Bridging the Gap: Feminism and Female Friendships
Ladies, we need each other.
Not for our closets. Not for fixing make-up lines. Not for giving hugs every time we see each other. Not for crying about breakups or congratulating accomplishments. Not for having someone to post in #tbt pictures. Not for drinking wine or dinner dates. Not for any other reason that Buzzfeed tells us are the 20 or 25 or 32 why we love our “girlfriends.”
(See some of the things that your close female friends “just get” here.)
Let me clarify that wine, food, and congratulations are all in good taste within a friendship. What I aim to highlight, however, is the degree to which we minimize the importance of fostering meaningful relationships with other women. We emphasize the more trivial aspects and fail to consider the richness that extends beyond, “Thanks for being my friend and letting me have access to your tampon stash.”
Much of our time as feminists is spent bridge-building, with men in particular. For many of us who seek to reconcile the idea that feminists do not want relationships with men, success in this endeavor depends on bridging with men and keeping those bridges intact. While this is not necessarily problematic, if it comes at the expense of developing and maintaining relationships with women, it is certainly problematic. A simple Google search helps unpack what I realize is a risky way of framing this problem from the onset. Typing in “female friendships” elicits a number of articles, namely one titled “Surviving Female Friendships,” another about how Carrie and Samantha of Sex and the City had a great friendship despite “most female friendships com[ing] with fewer frills,” and one about being concerned when a woman’s [heterosexual] partner has female friendships. Why might a search about “female friendships” produce so many concerns with the phenomenon of female friends rather than equally junk-mail-kind-of-articles such as “10 Fun Things You Must Do On a Rainy Saturday in April with Your Female Friends That Costs Less Than $10 and Won’t Give You a Hangover”? (Note: For anyone interested in writing this article, feel free; I would probably read it.)
I typed “female friends” into my search bar instead, just to see if there were any variances, and indeed there were. I learned via Urban Dictionary, the source of the sixth hit, that a female friend is “the friend of a male who is female.” This was listed after AskMen.com’s “Keep Your Female Friend and Your Girlfriend,” “How to Make a Female Friend Love You,” courtesy of wikihow, and finally, a preview that tells us, “The female friend is a sociological phenomenon that occasionally intrudes upon the lives of twenty-something males.”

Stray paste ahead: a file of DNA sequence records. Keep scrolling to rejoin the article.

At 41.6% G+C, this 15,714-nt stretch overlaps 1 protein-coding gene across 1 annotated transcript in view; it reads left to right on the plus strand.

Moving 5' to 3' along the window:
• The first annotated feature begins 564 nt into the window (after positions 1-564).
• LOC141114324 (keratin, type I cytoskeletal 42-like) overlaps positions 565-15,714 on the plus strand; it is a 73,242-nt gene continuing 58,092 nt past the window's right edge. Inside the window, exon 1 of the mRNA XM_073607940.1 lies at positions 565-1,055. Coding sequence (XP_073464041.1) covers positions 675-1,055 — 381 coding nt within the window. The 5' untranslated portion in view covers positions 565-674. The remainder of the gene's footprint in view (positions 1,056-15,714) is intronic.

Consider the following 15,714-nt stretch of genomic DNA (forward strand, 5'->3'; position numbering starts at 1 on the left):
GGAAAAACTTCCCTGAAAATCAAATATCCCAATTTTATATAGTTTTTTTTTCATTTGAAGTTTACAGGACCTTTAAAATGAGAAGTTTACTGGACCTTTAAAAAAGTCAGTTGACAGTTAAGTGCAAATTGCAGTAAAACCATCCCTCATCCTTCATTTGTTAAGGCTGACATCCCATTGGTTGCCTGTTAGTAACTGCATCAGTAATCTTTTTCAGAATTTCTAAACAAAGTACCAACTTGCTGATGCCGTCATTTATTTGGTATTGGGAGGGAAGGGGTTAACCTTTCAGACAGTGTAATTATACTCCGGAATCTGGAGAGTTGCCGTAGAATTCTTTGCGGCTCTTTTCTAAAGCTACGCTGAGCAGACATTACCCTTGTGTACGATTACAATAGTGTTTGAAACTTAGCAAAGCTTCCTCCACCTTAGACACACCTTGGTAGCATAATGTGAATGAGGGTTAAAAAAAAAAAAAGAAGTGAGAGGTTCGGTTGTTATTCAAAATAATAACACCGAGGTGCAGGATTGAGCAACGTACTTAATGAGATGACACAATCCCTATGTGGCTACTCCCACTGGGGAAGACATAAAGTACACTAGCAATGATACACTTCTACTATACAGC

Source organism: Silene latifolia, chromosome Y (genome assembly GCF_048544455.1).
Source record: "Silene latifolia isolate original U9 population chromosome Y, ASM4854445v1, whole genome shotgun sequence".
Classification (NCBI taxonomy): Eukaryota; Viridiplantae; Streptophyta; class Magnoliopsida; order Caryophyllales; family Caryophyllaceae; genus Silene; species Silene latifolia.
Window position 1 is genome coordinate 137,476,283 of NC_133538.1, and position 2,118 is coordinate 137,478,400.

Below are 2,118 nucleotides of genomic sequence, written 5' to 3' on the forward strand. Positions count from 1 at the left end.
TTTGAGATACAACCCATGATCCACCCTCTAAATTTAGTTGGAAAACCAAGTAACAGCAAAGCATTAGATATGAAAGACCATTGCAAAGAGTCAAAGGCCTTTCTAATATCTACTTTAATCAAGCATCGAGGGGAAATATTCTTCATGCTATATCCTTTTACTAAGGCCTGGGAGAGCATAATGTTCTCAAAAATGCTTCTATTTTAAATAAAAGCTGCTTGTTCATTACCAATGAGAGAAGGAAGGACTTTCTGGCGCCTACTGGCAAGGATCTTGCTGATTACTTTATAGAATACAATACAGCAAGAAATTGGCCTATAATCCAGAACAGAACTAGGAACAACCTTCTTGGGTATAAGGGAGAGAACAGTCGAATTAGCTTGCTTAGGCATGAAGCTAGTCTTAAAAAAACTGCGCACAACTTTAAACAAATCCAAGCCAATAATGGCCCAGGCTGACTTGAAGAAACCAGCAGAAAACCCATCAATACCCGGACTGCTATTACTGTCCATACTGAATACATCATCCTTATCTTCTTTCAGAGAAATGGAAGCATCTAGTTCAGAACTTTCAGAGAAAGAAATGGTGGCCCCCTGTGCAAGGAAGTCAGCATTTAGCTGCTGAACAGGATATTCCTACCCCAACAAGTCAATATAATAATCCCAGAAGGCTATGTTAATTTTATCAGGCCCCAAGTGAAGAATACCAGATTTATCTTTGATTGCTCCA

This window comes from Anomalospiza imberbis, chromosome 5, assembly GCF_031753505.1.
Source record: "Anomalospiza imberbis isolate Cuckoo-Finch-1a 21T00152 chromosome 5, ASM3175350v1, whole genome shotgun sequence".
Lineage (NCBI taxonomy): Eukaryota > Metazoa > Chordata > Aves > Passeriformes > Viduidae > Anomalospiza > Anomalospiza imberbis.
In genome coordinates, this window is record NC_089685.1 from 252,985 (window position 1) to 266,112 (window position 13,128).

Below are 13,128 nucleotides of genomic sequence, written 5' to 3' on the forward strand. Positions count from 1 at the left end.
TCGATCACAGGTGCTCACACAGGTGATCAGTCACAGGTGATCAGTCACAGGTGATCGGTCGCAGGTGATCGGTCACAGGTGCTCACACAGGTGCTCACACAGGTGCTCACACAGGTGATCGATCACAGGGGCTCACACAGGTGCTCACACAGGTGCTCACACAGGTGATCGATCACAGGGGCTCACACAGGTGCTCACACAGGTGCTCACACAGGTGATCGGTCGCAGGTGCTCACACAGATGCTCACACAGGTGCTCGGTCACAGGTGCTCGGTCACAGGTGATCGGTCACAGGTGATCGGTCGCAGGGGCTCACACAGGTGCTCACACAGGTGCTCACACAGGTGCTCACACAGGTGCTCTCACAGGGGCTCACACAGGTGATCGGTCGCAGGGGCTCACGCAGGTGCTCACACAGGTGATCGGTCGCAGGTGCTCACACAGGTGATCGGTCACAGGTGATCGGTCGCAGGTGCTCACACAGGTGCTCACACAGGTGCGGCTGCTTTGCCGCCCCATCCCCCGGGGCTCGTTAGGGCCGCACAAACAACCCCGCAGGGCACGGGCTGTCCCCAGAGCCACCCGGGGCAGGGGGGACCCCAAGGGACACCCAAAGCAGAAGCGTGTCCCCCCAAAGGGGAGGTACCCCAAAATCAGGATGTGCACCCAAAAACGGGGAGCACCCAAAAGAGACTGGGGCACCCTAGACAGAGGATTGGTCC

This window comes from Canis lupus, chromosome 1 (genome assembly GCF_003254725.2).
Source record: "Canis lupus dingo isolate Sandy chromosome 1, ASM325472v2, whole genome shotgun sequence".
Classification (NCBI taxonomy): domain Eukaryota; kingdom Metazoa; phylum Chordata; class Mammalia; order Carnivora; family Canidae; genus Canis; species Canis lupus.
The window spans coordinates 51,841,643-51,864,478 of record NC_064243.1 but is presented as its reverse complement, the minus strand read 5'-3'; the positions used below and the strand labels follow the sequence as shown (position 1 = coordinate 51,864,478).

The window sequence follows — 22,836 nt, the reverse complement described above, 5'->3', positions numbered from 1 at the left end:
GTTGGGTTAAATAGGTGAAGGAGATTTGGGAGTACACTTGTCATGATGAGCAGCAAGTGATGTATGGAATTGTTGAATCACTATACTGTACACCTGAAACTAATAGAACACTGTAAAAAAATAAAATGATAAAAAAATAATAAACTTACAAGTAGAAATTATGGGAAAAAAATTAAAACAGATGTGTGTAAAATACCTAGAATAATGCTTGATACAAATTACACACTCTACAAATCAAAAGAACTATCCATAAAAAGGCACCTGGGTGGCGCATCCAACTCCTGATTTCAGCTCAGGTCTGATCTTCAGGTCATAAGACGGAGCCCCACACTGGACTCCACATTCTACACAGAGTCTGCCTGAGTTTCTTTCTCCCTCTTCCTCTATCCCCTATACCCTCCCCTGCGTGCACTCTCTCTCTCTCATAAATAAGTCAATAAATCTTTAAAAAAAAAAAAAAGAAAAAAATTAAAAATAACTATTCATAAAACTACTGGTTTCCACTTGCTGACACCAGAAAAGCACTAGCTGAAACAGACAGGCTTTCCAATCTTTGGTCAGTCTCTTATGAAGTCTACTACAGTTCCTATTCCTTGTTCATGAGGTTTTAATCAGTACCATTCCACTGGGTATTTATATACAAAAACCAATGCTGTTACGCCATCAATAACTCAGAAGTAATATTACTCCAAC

Not particularly keen to make too much out of unreliable sources that plague the Internet all too often, I do think there is something significant about the fact that these are the kinds of results found on the first page when there is a selection 900,000+ results from which the first page could have been comprised. What this simple search tells me, in short, is this: the notion of female friendships sounds like a problem.
In many ways, though, depicting female friendships as problematic is particularly productive because systemic oppressions, such as patriarchy, get their lifeblood from pitting people against one another. Whether it is positioning factory workers next to other workers who speak different languages or reinforcing the problems of female friendships in mainstream media through Mean Girls or Vines of “cat-fights,” this is all quite strategic. If we, as women, make one another the enemy, the problem, and make communication – literally and figuratively – difficult or impossible by situating our societal framework in such a way where collectivism among the oppressed feels like something of an anomaly, then oppressive systems can thrive. Put another way, oppression is insidious in that much of the way it is able to function comes from our own perpetuation of it. Seeing other women, other workers, or other people of color as enemies, rather than collaborators, stunts possibilities of changing the system; we have such disproportionately less power than those at “the top” of our society. There are more of us at the bottom, feeling the weight of those above us, but it would take a collective effort to hold that weight and allow the structures to shift or break. So long as we posit one another as enemies, there is little we could ever expect to change.
As such, when I read these search results about “female friends” and “female friendships,” it makes sense why both are presented as problems, difficult, perhaps even so concerning that they can only be talked about in relation to males. This merely reflects our social conditioning to view female friendships as inherently problematic, something we have to learn how to “survive.”
Yet when I say that we need each other, ladies, I mean it.
If we continue to buy into this idea of the woman who “hangs out with guys ‘because they’re less drama,’” if we continue to slut shame other women, if we allow ourselves to view other women as potential competitors, and if we pretend like women are naturally incompatible suitors for friendship, we fail ourselves. Each of these scenarios merely reinforces the structures that keep us bound, and how could we ever make any radical changes without the support and collective effort of other women working with us?
Perhaps our social conditioning has truly made forming some of these relationships difficult. What I would like to suggest, at the very least, is to remember that we are not inherently competitors. We are not naturally disagreeable in relationships with each other. We simply need to learn the importance of a collectivist approach that depends on a solid foundation of women who do feminist work for and about other women.
Feminism needs female friendships. And you do, too.